Jay’s first tape is legit, its a nice first effort that makes the listener want another release soon. There are some things that could be done better by Jay, a few of the adlibs come off as a little dated (“bounce with me” feels like something from Bow Wow in the early 2000s) but thats expected on a first tape. With minor flaws, good flows, and strong production (“Drumline” stands out) Jay L.A.’s “Words I Never Said” is solid addition to any listener’s rotation. 

Hard Wear

So this post has nothing to do with the music of hip hop but a sativa had me thinking last night about the upcoming possibilities in the streetwear game, so here goes. Lately it’s becoming more noticeable that the “hipster” fashion scene and the streetwear genre are mixing and starting to heavily rely on the other style of clothing. Outwear brands now popular with the “hipster” crowd (although these brands are all old news to people north of Arizona) are starting to be seen in things like the “Terrorist Threats” video by Ab Soul featuring Danny Brown; Brown doing his best to rep the brand Patagonia (also known as Pata-Gucci) while rapping about smoking on papaya and overthrowing the US Army. The new year brings new ideas and it seems like it is inevitable for outerwear brands to start collabing with streetwear collectives to keep up with the melting pot that is urban fashion.

Walk into an Urban Outfitter’s store and mostly likely see all of these items: Obey brand hat, a t shirt with a character from Saved By The Bell on it, and a Patagonia brand sweatshirt. The addition of Patagonia into Urban Outfitter’s stores signals that being “outdoors-y” is considered cool, while at the same time having a high enough price tag to be considered fodder for braggadocios hip hop lines. Hopefully soon brands like The North Face, the aforementioned Patagonia, Cloudveil, and Mountain Hardware will start producing lines with the likes of Stüssy, Nike, or any other brand trying to feed the streets with the most current fashion trend.


Song Of The Day: Sippin’ Saturday (1/5/12)

Song: Cadillac Spaceships (Ft. Parker Joe)

Artist: Jarv Dee


Arguably one of the best releases to come out this year, this track comes from Jarv Dee’s DOPE album, DOPAMINE. This song isn’t exactly a club banger, but it’s not too laid back either. It’s dope to just put on at a party and get a little hyphy. I don’t know about you guys, but I wish these two would make more music together. This album has so many other good songs on it, it’s ridiculous. Download this for free here.

Hell yeah. Last time I saw Jarv there were Swisher carcasses everywhere.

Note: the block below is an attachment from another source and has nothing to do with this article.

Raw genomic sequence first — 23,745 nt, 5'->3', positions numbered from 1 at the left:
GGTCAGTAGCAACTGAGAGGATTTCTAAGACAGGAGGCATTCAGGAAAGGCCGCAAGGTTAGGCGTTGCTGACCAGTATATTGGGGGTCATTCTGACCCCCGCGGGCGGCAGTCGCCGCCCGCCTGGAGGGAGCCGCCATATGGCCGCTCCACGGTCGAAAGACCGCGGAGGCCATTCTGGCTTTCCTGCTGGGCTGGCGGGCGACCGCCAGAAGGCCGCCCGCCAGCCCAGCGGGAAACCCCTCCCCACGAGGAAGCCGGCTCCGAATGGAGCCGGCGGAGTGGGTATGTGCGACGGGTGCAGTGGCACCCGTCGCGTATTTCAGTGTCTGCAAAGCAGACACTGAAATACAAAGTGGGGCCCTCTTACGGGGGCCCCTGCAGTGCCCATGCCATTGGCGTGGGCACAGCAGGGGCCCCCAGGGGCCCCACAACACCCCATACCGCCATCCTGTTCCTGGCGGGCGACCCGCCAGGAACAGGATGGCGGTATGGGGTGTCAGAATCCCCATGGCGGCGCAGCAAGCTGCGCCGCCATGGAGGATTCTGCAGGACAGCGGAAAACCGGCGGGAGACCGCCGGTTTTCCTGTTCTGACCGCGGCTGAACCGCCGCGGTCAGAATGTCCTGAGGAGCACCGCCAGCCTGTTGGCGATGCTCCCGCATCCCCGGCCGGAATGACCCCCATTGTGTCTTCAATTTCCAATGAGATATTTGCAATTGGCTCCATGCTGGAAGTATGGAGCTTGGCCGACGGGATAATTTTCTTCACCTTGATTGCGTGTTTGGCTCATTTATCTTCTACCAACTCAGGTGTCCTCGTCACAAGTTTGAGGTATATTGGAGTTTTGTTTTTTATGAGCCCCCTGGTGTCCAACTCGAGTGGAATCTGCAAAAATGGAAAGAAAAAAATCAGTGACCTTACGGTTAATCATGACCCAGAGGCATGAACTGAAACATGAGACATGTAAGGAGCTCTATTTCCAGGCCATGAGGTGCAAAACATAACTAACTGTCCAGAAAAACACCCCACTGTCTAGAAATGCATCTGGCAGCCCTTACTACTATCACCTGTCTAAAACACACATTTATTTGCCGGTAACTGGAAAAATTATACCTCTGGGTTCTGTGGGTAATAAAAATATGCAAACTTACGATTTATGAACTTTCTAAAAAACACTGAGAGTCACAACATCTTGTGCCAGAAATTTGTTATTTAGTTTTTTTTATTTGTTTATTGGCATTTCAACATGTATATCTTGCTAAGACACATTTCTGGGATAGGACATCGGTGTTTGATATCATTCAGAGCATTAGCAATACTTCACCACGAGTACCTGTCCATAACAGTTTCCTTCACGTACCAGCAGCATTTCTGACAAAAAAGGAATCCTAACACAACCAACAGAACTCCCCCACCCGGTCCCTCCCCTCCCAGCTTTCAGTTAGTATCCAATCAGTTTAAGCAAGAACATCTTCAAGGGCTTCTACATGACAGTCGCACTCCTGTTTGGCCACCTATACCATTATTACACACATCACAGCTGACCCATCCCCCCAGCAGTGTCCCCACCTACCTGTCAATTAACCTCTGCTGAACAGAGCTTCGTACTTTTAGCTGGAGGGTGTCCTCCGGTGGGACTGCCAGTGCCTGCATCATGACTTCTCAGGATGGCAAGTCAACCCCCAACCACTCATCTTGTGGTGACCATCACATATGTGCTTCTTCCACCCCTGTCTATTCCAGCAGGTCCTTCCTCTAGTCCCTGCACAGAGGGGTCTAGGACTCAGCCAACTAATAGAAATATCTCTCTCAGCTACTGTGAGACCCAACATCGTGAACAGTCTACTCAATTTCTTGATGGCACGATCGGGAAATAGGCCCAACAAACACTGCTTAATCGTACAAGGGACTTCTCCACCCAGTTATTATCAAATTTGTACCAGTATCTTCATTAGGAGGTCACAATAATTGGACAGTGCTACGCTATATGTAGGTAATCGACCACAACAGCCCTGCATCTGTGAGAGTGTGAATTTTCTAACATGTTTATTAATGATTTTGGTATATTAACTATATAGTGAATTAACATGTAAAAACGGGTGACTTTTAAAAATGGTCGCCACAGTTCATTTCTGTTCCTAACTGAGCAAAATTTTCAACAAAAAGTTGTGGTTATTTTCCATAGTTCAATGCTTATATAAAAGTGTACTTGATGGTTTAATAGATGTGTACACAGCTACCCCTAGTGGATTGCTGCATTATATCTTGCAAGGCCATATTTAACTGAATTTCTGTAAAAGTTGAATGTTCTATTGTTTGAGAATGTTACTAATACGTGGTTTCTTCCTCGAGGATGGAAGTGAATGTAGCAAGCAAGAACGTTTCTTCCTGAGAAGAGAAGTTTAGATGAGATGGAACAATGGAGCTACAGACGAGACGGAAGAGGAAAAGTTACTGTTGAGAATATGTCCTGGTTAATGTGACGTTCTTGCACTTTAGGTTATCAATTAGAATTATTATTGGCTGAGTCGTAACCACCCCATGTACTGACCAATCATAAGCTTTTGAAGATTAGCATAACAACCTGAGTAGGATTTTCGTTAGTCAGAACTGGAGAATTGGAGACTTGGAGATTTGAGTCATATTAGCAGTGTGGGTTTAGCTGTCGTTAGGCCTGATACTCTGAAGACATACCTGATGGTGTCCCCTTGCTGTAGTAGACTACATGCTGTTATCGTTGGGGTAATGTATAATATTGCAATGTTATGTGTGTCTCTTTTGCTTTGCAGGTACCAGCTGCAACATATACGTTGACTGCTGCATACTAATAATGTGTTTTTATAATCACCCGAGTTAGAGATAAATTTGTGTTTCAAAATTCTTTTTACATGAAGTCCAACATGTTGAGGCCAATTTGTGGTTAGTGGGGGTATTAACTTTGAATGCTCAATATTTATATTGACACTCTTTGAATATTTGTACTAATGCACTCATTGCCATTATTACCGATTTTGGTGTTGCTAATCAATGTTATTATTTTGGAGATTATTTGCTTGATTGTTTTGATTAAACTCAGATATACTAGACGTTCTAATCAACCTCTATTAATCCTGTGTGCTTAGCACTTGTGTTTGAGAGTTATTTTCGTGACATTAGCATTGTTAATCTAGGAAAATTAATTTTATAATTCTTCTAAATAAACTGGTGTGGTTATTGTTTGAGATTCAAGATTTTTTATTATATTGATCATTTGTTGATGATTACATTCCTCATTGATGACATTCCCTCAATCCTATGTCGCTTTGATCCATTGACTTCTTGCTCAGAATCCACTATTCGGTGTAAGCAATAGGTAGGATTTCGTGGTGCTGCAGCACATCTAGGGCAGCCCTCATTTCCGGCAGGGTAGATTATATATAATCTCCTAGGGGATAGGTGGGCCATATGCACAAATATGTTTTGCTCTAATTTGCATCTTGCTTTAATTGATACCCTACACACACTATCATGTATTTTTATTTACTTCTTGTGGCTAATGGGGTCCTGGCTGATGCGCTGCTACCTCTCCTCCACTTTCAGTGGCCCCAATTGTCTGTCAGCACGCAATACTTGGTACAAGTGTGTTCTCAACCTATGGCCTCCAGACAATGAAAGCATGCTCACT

Bro if you smoke swishers fuck you. Matter fact, if you smoke joints than I don’t fucks with you. Or if you smoke a bong. Or a pipe. Its all about the gravity bong, the only legit thing to smoke from. 

This is what weed in hip hop has become.

It used to be “no stems, no seeds, no sticks” and that was it; weed was weed and anyone who smoked could throw in on a session, but not anymore. Wiz Khalifa’s anti-blunt “only smoke joints” attitude has helped to create the most pointless of divides in hip hop; rappers now state their allegiance to a certain way of smoking weed and turn their nose up at any other way. How and why is this happening? Weed has been in hip hop since the day it started, the culture of the drug is one of collectivism and community not one to divide people over how they choose to enjoy it. 

In a genre where everyone thinks they’re the greatest rapper ever/alive weed is what brings everyone back to earth and together. But if you want to smoke with YG you better only bring swishers, or its a no go. Don’t be in the same circe as him and Wiz though, unless you brought a joint and a swisher so there’s no weed-beef. The idea of someone turning down a blunt because it is wrapped in a swisher and not a white owl or packed in a pipe is ludicrous. It is even more disconcerting that there is now another thing in hip hop for people to rep/shout out/be upset over; what we need is less division and more unity.

Now this is not to say people can’t have preferences to their smoking habits (S/O to grape swishers and vapes) but the fact that people have run out of things to rap about to the point where they attack another smoking device is boring. Stop putting things like #teamswisher and #teamjoints in twitter bios, just smoke and chill out. Hopefully this smoking fad will pass and everyone will break a pound and put it behind them.